“We talked of the past. We reminisced to special family moments. We laughed about my dad’s funny ways back when he was among the living. She was recovering. Her spirits were high. We felt good.
“I even took her to a movie — a rare treat for her, one she enjoyed so dearly. She was in her early 70s and had lived a sometimes challenged life at best. She and my dad raised three kids on moderate incomes and sometimes in difficult environments — small-town atmospheres where employment was never a given and money was always in short supply.”
Still, Norton said his parents were able to send their children to college and all three graduated in their respective fields — one nurse, one horticulturist and one journalist.
“Perhaps it is why a grown son enjoys spending rare moments with his mother, as much to show appreciation for her support over the years, as well as to give her the kind of love and care that she provided in those golden days of our childhood,” he wrote.
The months passed in 2004 following the melanoma scare and the surgery. In spring 2005 she experienced recurrent stomach pains. Upon returning to the doctor, Norton recalls the visit did not go well.
“It landed her in the hospital for extensive testing,” Norton wrote. “I stepped into her room that fateful Saturday morning as the doctor sat at the edge of her slightly tilted hospital bed. Only my sister-in-law and I were there to hear the diagnosis ... and the heart-wrenching prognosis. Cancer had returned.”
Norton said it had spread rapidly. Into her lungs. Her liver. Her spine. Chemotherapy and radiation could be used. But this time it would be futile, he said. The spreading disease had done too much damage.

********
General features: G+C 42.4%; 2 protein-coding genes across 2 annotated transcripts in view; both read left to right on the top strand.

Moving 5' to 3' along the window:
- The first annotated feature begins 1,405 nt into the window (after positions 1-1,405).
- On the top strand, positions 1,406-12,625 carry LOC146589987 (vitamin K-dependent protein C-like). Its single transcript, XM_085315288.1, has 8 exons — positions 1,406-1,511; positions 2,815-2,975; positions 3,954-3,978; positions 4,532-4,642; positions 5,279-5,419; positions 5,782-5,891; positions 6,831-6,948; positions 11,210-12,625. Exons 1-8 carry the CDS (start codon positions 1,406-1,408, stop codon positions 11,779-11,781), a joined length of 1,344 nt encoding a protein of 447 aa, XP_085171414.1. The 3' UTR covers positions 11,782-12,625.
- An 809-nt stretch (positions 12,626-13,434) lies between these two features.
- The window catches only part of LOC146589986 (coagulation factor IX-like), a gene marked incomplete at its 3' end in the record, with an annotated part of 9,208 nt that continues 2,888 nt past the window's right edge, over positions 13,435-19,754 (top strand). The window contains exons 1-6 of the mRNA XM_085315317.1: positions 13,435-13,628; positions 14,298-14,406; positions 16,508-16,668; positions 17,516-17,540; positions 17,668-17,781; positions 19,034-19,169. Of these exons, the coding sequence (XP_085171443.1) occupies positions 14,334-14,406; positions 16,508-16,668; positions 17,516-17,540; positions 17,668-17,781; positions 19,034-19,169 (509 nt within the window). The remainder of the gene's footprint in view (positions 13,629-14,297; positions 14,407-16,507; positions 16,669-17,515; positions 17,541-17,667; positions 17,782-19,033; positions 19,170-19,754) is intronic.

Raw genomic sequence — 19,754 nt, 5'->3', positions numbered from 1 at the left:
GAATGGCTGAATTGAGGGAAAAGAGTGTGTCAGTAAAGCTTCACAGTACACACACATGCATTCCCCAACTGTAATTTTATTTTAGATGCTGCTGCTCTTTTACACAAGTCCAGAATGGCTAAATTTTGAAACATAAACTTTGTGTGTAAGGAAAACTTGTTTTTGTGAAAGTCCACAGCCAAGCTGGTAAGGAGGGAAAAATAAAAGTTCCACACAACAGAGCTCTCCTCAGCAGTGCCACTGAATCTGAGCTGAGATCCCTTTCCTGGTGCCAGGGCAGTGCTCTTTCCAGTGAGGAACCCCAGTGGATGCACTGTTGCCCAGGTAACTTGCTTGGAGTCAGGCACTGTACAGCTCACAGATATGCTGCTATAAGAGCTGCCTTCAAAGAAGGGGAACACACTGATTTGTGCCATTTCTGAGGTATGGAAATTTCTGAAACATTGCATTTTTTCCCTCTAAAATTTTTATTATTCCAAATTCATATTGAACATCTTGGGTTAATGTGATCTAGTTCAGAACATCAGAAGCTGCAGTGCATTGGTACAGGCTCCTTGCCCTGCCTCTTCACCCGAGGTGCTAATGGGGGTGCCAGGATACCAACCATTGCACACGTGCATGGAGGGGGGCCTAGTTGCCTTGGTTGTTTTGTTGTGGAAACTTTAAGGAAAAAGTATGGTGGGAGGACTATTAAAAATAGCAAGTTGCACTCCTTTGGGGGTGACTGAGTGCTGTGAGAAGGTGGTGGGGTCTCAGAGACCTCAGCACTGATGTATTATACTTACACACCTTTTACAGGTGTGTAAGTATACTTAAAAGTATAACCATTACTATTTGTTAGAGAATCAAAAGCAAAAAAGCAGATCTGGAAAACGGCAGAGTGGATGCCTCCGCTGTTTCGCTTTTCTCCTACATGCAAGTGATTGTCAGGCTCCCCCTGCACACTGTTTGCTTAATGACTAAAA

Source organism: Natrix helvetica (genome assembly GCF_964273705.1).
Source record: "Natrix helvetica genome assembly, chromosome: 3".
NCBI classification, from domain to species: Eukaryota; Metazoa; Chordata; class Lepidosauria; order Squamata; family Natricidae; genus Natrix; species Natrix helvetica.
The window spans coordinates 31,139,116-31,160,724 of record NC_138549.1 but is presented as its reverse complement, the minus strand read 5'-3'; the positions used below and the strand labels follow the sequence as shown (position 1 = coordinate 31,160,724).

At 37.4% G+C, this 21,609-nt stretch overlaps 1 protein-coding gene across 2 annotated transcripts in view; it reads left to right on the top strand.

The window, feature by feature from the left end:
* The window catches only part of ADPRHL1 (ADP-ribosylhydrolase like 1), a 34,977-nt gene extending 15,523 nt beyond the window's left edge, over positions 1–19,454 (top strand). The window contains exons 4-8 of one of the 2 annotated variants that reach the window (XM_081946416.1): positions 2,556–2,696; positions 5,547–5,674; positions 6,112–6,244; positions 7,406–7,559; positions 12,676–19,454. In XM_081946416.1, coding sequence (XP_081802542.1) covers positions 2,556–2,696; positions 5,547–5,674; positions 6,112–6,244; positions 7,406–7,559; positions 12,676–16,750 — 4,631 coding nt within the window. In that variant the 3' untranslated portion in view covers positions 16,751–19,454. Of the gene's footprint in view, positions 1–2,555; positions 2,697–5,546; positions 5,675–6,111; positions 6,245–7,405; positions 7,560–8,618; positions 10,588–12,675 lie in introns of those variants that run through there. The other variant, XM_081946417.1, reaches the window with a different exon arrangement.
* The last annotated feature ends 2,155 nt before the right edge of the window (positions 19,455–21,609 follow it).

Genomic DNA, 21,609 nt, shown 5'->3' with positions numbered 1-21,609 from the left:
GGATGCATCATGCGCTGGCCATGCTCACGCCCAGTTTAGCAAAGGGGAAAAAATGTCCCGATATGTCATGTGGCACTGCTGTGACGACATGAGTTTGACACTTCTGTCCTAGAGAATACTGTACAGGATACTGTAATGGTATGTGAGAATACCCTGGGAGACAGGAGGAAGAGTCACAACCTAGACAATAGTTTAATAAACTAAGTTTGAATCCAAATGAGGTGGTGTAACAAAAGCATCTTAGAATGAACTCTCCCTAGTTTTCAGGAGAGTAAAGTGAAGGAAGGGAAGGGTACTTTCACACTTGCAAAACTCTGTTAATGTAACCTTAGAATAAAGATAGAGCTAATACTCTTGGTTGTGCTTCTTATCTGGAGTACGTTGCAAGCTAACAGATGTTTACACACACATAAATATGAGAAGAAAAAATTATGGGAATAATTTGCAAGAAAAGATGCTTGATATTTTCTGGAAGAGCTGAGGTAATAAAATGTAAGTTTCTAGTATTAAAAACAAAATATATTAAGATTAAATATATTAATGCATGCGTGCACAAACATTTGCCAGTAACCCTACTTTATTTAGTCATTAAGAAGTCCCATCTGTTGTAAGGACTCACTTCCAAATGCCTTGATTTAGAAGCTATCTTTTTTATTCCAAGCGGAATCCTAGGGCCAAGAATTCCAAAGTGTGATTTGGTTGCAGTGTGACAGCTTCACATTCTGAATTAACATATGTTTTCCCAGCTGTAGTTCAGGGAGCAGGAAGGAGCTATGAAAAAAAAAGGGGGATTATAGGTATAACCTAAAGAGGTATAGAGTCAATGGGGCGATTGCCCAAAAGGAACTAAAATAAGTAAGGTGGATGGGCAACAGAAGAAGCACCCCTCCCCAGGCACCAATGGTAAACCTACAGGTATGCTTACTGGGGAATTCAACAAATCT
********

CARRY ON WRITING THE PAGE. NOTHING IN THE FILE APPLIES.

“My sister-in-law and I sat with her quietly. Respecting her silence was an uneasy alliance. But we had no words,” Norton wrote. “We were stunned. We felt the helplessness of a lost child. Swelled in emotion, my sister-in-law stepped from the somber room to share the unforgiving news with distant family.
“My heart broke as my mother’s tears began to flow. She spoke of giving up. She cried of lost hope and forgotten dreams. She was so tired of the fight. She no longer had the will, the strength nor the means to stand against this raging disease. She could go no further. She could only wait.
“My eyes stung as I wiped my own selfish tears. My mother was dying. The woman who had given me life. She who had provided for me, who had protected me and now who was saying good-bye to me. I was her grown son and I could not save her.
“I felt myself a failure. I should have been there sooner. I should have given her soft words of comfort and reassuring arms of support that surely could have saved her life. Yet she was saying good-bye. And all I could do was listen. And give her my time. My sinking heart. And my lost words.”
On a sunny Saturday morning, Aug. 21, 2005, his mother died. Of that day Norton wrote, “On this Saturday, her voice was still. Only silence. Save the tranquil inhale ... exhale ... of her shallow breath. Family members surrounded her. Children. Their children. In-laws. Even family pets. A final low breath. Quiet. Her time of peace had come. Her final good-bye. Cancer would claim another life. My mother’s. Soon she would have been 77.”
Although cancer robbed him of his mother, Norton said it could not rob him of all the sweet memories and unforgettable moments with his parents for which he will forever be thankful.
And so it goes with another year of thanksgiving for life and love, for family and friends, for food and shelter as well as the priceless gift of sharing such warm moments with one another and the grateful community of Cleveland/Bradley County.